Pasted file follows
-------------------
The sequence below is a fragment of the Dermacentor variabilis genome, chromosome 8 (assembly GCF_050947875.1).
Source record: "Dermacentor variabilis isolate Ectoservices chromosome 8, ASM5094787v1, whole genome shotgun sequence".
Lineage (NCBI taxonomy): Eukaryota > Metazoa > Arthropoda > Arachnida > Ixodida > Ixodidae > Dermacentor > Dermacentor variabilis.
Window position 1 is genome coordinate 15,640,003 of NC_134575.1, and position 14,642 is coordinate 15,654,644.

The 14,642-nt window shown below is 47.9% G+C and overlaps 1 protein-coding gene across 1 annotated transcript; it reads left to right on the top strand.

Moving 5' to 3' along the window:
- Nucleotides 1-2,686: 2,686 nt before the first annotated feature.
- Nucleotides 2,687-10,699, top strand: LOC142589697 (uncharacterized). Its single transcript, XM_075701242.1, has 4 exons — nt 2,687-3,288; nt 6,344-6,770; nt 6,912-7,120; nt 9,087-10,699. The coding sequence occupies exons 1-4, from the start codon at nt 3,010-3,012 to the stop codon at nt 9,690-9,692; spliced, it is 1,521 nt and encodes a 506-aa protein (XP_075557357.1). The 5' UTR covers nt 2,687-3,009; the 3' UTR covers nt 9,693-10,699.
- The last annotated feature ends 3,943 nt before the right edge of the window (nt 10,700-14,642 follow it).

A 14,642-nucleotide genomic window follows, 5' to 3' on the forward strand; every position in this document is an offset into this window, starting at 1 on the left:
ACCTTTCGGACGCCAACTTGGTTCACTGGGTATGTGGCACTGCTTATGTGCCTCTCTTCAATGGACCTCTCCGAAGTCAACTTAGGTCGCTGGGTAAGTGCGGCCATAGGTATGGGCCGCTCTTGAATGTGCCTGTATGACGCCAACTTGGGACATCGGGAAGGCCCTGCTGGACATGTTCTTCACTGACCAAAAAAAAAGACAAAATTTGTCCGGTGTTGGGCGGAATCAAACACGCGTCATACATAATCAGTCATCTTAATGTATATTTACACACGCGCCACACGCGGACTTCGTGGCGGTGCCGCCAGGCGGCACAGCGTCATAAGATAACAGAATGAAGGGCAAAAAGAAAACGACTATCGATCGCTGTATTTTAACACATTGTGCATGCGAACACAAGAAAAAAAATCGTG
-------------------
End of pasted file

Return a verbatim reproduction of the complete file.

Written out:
The sequence below is a fragment of the Dermacentor variabilis genome, chromosome 8 (assembly GCF_050947875.1).
Source record: "Dermacentor variabilis isolate Ectoservices chromosome 8, ASM5094787v1, whole genome shotgun sequence".
Lineage (NCBI taxonomy): Eukaryota > Metazoa > Arthropoda > Arachnida > Ixodida > Ixodidae > Dermacentor > Dermacentor variabilis.
Window position 1 is genome coordinate 15,640,003 of NC_134575.1, and position 14,642 is coordinate 15,654,644.

The 14,642-nt window shown below is 47.9% G+C and overlaps 1 protein-coding gene across 1 annotated transcript; it reads left to right on the top strand.

Moving 5' to 3' along the window:
- Nucleotides 1-2,686: 2,686 nt before the first annotated feature.
- Nucleotides 2,687-10,699, top strand: LOC142589697 (uncharacterized). Its single transcript, XM_075701242.1, has 4 exons — nt 2,687-3,288; nt 6,344-6,770; nt 6,912-7,120; nt 9,087-10,699. The coding sequence occupies exons 1-4, from the start codon at nt 3,010-3,012 to the stop codon at nt 9,690-9,692; spliced, it is 1,521 nt and encodes a 506-aa protein (XP_075557357.1). The 5' UTR covers nt 2,687-3,009; the 3' UTR covers nt 9,693-10,699.
- The last annotated feature ends 3,943 nt before the right edge of the window (nt 10,700-14,642 follow it).

A 14,642-nucleotide genomic window follows, 5' to 3' on the forward strand; every position in this document is an offset into this window, starting at 1 on the left:
ACCTTTCGGACGCCAACTTGGTTCACTGGGTATGTGGCACTGCTTATGTGCCTCTCTTCAATGGACCTCTCCGAAGTCAACTTAGGTCGCTGGGTAAGTGCGGCCATAGGTATGGGCCGCTCTTGAATGTGCCTGTATGACGCCAACTTGGGACATCGGGAAGGCCCTGCTGGACATGTTCTTCACTGACCAAAAAAAAAGACAAAATTTGTCCGGTGTTGGGCGGAATCAAACACGCGTCATACATAATCAGTCATCTTAATGTATATTTACACACGCGCCACACGCGGACTTCGTGGCGGTGCCGCCAGGCGGCACAGCGTCATAAGATAACAGAATGAAGGGCAAAAAGAAAACGACTATCGATCGCTGTATTTTAACACATTGTGCATGCGAACACAAGAAAAAAAATCGTG